PANAJI: When British Indian documentary filmmaking couple Ian McDonald and Geetha J discovered the world of blind chess through a tiny newspaper report, they knew they had something incredible in hand.
Most viewers would consider a 100-minute documentary made in black and white with no narration reason enough to shy away from a screening. Yet it is these very characteristics that added to the popularity of Algorithms, a documentary that subtly challenges the notions of vision, foresight and the superiority of the sense of sight by following the lives of the three 'most promising' blind chess players in the country and their pioneering blind mentor Charudutta.
"I am not trying to romanticize blindness. The limitation of sight, however, does not affect the blind as much as the limitations of society imposed on the blind hinders them from being fully integrated in to society. In a way we tend to be over reliant on our sense of sight," McDonald the sports sociologist said. The duo were initially overwhelmed by the "paradox of using a visual medium to image those without sight," but overcame that by gaining the confidence of their protagonists.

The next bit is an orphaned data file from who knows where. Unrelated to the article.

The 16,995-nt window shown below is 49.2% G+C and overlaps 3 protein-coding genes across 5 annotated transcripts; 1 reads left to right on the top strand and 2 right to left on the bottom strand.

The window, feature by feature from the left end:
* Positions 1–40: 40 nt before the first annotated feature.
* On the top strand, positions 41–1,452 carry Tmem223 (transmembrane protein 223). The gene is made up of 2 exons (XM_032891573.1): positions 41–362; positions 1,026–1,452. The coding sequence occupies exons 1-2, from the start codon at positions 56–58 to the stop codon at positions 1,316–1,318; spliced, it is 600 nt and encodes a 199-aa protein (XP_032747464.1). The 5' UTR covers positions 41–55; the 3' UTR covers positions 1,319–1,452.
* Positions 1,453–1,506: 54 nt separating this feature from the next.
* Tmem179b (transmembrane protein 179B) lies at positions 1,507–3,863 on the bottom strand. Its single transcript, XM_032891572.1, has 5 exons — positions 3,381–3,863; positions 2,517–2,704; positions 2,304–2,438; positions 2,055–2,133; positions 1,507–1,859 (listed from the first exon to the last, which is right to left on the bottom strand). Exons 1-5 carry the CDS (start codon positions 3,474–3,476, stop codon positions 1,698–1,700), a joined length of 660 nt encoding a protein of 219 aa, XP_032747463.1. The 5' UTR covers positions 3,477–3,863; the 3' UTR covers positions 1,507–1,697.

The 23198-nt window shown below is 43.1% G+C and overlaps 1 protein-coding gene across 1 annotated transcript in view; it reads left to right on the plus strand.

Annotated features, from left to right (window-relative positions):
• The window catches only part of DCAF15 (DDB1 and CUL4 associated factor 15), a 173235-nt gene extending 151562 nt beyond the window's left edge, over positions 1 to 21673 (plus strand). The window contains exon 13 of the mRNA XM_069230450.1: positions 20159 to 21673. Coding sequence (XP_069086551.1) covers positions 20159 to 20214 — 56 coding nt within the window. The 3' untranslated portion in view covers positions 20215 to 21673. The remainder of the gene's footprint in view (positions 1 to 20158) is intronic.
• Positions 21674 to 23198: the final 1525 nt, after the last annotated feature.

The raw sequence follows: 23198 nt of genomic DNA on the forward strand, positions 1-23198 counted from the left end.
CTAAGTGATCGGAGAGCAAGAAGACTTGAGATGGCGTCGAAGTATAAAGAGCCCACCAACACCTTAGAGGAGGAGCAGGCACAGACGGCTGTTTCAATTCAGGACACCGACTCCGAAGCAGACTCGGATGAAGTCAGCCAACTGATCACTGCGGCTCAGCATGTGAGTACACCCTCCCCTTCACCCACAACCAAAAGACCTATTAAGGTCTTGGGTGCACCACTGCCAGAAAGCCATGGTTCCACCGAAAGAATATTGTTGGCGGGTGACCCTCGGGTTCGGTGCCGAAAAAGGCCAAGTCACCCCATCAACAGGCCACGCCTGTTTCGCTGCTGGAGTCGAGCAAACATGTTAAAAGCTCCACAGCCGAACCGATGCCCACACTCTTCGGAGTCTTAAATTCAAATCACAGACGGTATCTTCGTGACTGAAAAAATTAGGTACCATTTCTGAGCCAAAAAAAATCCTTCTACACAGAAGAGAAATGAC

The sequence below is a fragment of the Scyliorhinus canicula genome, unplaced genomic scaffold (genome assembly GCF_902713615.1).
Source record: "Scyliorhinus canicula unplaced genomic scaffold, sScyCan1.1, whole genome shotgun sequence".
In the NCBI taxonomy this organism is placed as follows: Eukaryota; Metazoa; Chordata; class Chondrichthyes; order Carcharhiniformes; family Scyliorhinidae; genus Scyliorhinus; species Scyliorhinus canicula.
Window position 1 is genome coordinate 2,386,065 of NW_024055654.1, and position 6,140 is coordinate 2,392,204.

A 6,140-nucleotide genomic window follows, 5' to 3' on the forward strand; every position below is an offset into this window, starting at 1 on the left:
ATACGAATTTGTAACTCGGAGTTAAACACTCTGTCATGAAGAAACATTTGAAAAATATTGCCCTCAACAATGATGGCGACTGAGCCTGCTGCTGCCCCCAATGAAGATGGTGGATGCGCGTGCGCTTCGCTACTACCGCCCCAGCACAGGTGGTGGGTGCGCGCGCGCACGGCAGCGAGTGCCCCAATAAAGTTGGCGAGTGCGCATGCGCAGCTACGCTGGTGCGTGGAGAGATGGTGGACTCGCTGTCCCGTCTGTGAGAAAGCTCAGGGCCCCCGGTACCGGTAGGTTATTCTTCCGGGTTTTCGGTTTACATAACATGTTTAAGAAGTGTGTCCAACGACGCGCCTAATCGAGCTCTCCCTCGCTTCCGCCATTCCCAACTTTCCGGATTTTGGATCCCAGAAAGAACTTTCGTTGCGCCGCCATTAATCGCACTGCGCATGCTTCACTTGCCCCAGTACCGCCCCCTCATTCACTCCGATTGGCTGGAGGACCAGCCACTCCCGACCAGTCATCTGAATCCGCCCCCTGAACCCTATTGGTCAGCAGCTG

Darpan, Sai Krishna and Anant, their protagonists, are a determined trio aiming to be an entrepreneur, journalist and IAS officer respectively. "Darpan, a budding entrepreneur, thinks we are mad to invest money and time on a project with uncertain guaran-teed returns," Geetha said.
"Chess is the only game that the blind can play on par with the sighted. While the film appears to be a sports film on the surface, it explores our notions of sight and vision as well," shared Mc Donald who is also a sports sociologist. Blind chess, Mc Donald said is a "phenomenon that is popular globally with India playing a dominant role."
The documentary in English, Hindi, Tamil and Odiya has a Carnatic musical score that enhances the structure in the film. "The documentary. It is a medium about engaging reality and exploration of new worlds and is not just boring and preachy, Mc Donald said.